MSU Q&A: An interview with Ann Godwin

ORONO, Maine – Ann Godwin ’21 came to Minot State more by chance than by choice.

She applied to a few of the most affordable schools in the United States and decided to pick the first school she received an acceptance letter from.

Fortunately, it was Minot State.

Godwin finished with two degrees from MSU, earning a double major in energy economics and finance and math and is now in the master’s program in economics at the University of Maine. She credits MSU economics professor Daniel Ngugi with earning the math degree, helping her get into the grad program at Maine, and setting her up to eventually pursue a doctorate in economics.

Minot State University Communications contacted Godwin via email and invited her to share her journey from Minot to Maine.

Start from the beginning, what made you choose Minot State to begin your college career?
AG: The decision to come to Minot State was a thing of chance, not necessarily choice. I applied to a few affordable schools in the U.S. and decided to go to the school with the first acceptance letter, which fortunately was Minot State. However, the decision to stay and not transfer was an active choice based on reasons like affordability, small size of classroom, and some important connections and relationships.

What made you decide on energy economics and finance?
AG: I wanted to study economics, but Minot State only had energy economics and finance. The major was very interesting to me because I got to learn about other important things like the oil and gas industry and how it works and the financial market and so much more beyond the scope of economics.

I believe there is a story behind getting a math degree and a minor in statistics, what made you decide to put those together as well?
AG: Getting a degree in math was to help my chances of getting into grad school. Professor Daniel Ngugi was a huge part of my decision to get a math degree. He helped with a recommendation of classes that made my grad school application competitive.

When you decided on graduate school, what were some of the factors you were looking for and what made the University of Maine stand out?
AG: University of Maine was one of the few schools that provided funding for a master’s degree in economics. Maine also had a diverse group of faculty and students. A master’s degree also afforded me the time to think about my career choices while I was in school, unlike a Ph.D. program where I had to commit four to five years to a career I was not sure of.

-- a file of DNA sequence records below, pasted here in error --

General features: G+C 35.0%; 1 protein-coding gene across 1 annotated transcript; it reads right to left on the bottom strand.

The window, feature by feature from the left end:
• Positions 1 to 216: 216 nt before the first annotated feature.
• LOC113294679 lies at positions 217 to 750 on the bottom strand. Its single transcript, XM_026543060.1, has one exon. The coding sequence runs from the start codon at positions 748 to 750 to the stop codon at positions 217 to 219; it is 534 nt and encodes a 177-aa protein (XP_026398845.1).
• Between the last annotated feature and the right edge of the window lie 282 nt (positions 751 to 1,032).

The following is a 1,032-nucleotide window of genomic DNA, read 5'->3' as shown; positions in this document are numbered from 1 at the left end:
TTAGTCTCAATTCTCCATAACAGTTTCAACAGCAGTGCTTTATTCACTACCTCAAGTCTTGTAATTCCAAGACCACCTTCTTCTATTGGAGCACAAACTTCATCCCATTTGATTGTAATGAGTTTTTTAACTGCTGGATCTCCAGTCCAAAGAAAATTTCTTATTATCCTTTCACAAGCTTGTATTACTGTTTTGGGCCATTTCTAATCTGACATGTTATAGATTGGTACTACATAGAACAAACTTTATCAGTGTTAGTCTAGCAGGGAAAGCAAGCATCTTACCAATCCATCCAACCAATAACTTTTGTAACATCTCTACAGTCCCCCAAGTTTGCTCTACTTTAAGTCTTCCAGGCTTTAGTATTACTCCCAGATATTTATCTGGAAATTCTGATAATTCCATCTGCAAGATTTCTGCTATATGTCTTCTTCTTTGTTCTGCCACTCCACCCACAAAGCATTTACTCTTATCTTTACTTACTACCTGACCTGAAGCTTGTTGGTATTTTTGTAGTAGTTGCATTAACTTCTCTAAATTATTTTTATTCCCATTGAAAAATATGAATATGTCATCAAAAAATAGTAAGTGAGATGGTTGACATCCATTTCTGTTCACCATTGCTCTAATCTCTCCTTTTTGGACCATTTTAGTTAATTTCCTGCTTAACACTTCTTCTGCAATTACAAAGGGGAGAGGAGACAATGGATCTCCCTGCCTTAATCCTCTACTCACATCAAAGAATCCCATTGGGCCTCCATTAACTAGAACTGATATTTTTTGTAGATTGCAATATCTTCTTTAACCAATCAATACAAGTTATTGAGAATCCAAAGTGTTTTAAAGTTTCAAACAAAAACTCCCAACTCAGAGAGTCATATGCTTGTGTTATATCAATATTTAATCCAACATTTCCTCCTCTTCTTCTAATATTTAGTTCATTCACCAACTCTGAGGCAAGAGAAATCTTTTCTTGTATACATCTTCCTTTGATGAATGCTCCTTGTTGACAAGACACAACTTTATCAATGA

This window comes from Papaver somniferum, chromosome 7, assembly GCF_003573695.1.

What interests you in economics and global policy as a degree?
AG: I come from a country of multiple socio-economic problems, a lot of which is discussed extensively daily by friends and family. Economics is the first discipline that I got exposed to that contextualizes these problems and conversations in an academic framework. I remember reading about the interconnection between capital flows, exchange rates and interest rates, and the role the government plays in this policy trilemma. I was amazed at how simple and complicated it was and I wanted to build a career around breaking down that complexity.

What are your future plans after the University of Maine? What is the ideal career you are striving for
AG: I have started putting down a portfolio to apply for fellowships and Ph.Ds. in international political economics.

What are some of the similarities and some of the major differences between Minot and Orono?
AG: It is extremely cold in both towns, and they are both small towns, albeit Orono is 15 minutes away from a Minot-sized town. The school and student population in Orono is three times the size of Minot, but the economics and global policy programs are relatively small like the program in Minot.

While you probably don’t have a lot of free time, what are some of the things you like to do outside of school?
AG: I spend a lot of my time watching movies and reading books I find interesting. I also like going to random restaurants to try new foods.

You were in student government at MSU and then at the state level, tell me what those experiences were like and how they shaped your academic career?
AG: Student government exposed me to the process of real-life, small-scale politics and law making. I got to understand the power of my voice while standing for something.

What are some of the other clubs and organizations you were involved in while at Minot State and how have those influenced you?
AG: I was part of the Computer Science Club, Finance Club, DECA, and the Resident Hall Association. I got to make friends and collaborate with cool people on interesting stuff.

Are you involved in some of those same organizations at Maine or are there different clubs and organizations you are now involved in?
AG: I am part of the School of Economics and the Diversity, Equity and Inclusion Committee.

What else are we missing in telling your story?
AG: The last part of my story that I find interesting is the research in the Margaret Smith Policy Center, University of Maine. My research focuses on measuring and maintaining information on economic resilience of urban communities in Maine. I am so proud for foundational knowledge in Minot State that prepared me for a position like this.

About Minot State University
Minot State University is a public university dedicated to excellence in education, scholarship, and community engagement achieved through rigorous academic experiences, active learning environments, commitment to public service, and a vibrant campus life.

Published: 04/20/23   

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